Climate change altered Missouri river’s flow, study suggests
The US longest river has had its stream flow change by climatic variations such as precipitation and temperature changes, with regions experiencing water shortages or flooding, a study by the US Geological Survey (USGS) has suggested.
The Missouri river is the longest river in the US, flowing east and south from Montana where it rises, for 2,341 miles. It plays a crucial role for the communities that depend on it for hydro energy, tourism and irrigation.
In addition to suffering from bad water quality because of excessive development, pollution and agricultural runoff, scientists have discovered that the river also had its stream flow altered by climate change.
Data collected by researchers has in fact shown that in the eastern part of the river’s watershed, which includes areas of North and South Dakota and Iowa, stream flows have increased, while decreasing in western Montana and Wyoming.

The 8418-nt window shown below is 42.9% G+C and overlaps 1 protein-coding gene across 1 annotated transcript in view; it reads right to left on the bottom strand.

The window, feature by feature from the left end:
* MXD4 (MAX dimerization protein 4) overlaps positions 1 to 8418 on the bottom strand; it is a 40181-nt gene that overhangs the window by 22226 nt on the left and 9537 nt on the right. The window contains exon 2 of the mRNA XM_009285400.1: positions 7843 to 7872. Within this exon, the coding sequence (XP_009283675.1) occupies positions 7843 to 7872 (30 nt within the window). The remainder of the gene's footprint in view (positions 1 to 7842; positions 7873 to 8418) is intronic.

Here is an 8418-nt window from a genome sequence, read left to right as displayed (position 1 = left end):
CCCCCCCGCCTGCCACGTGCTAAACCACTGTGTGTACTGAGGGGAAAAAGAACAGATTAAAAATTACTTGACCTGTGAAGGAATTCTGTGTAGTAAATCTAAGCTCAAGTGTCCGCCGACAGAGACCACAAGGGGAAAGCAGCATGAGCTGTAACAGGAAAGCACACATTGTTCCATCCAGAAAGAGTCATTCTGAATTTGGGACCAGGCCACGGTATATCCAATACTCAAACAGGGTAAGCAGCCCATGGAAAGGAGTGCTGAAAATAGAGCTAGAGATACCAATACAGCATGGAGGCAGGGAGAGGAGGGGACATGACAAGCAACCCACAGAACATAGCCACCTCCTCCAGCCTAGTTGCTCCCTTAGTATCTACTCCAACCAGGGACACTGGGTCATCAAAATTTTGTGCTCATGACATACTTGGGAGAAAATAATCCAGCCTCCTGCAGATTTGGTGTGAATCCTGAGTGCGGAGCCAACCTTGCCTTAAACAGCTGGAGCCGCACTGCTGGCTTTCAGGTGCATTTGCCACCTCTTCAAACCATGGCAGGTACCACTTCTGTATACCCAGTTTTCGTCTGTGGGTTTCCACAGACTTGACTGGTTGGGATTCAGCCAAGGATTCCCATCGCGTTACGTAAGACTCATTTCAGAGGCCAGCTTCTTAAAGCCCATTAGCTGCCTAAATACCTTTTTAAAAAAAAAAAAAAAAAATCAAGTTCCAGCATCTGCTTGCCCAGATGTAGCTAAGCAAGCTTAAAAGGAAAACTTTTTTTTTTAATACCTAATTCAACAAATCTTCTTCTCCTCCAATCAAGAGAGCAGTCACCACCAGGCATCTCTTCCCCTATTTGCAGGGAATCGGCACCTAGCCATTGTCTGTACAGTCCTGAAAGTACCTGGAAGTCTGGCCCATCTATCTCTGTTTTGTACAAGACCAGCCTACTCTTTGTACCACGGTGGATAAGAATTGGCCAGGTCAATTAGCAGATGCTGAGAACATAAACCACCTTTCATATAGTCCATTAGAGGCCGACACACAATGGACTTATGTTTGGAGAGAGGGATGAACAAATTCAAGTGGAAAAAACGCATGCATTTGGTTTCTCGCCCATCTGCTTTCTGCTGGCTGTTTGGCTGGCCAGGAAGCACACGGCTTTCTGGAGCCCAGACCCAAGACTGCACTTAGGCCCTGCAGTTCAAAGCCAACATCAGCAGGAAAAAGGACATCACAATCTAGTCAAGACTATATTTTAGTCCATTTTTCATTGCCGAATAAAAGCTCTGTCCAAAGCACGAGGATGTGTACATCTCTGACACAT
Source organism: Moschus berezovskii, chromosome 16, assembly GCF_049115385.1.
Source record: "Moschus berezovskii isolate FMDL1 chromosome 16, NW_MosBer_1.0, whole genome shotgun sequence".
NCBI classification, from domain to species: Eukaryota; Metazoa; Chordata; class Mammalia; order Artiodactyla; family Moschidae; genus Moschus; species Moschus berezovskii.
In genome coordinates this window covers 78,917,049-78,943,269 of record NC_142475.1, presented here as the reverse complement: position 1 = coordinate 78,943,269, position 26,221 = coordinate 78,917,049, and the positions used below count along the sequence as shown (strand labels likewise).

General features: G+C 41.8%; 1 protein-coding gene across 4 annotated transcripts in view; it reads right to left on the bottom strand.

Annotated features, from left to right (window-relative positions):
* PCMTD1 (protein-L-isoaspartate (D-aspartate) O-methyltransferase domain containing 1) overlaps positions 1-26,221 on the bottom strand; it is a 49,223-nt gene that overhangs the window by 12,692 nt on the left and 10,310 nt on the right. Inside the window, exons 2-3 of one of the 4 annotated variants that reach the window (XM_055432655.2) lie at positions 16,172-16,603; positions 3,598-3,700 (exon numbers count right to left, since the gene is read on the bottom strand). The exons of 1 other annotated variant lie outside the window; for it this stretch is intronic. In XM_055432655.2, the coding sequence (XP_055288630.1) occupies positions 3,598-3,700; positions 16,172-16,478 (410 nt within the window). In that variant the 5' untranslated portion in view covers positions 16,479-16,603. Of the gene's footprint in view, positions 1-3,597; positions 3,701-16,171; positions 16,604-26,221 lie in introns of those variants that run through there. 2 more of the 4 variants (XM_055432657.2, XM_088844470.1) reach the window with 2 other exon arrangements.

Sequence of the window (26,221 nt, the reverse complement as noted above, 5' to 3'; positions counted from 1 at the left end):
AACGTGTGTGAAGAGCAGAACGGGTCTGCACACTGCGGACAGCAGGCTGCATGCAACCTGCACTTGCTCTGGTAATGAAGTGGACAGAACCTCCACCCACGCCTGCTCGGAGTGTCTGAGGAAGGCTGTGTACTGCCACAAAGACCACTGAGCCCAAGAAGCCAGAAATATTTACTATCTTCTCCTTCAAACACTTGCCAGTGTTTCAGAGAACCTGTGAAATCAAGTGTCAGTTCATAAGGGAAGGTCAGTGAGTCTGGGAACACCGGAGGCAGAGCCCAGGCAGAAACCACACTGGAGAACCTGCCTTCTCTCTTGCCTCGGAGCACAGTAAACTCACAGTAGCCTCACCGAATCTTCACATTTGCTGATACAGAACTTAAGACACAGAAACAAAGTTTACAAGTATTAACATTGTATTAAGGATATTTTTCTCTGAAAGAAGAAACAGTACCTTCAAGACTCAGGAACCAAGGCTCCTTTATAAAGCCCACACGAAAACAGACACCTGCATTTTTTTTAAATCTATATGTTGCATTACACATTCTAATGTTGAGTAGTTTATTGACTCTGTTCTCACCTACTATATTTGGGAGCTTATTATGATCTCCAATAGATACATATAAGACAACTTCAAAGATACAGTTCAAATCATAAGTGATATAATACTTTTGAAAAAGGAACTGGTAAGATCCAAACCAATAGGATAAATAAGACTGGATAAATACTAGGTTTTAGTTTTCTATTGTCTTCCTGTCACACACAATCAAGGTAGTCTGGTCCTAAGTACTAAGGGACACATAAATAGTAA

This means that while certain areas happened to be flooded, others suffered from water shortage. This will enormously affect farming activity that developed in the region, with climate change being blamed for changes in precipitation patterns that could have caused the alteration of the flow.
Mark Anderson, director of the USGS Water Science Center in South Dakota and one of the study’s authors said, “What is apparent is that the climate is changing and that it is being reflected in the stream flow conditions”.
Lead author and USGS hydrologist Parker Norton added, “The Missouri River and its tributaries are valuable for agriculture, energy, recreation and municipal water supplies.
“Understanding stream flow throughout the watershed can help guide management of these critical water resources.”
Photo: USFWS Mountain-Prairie via flickr
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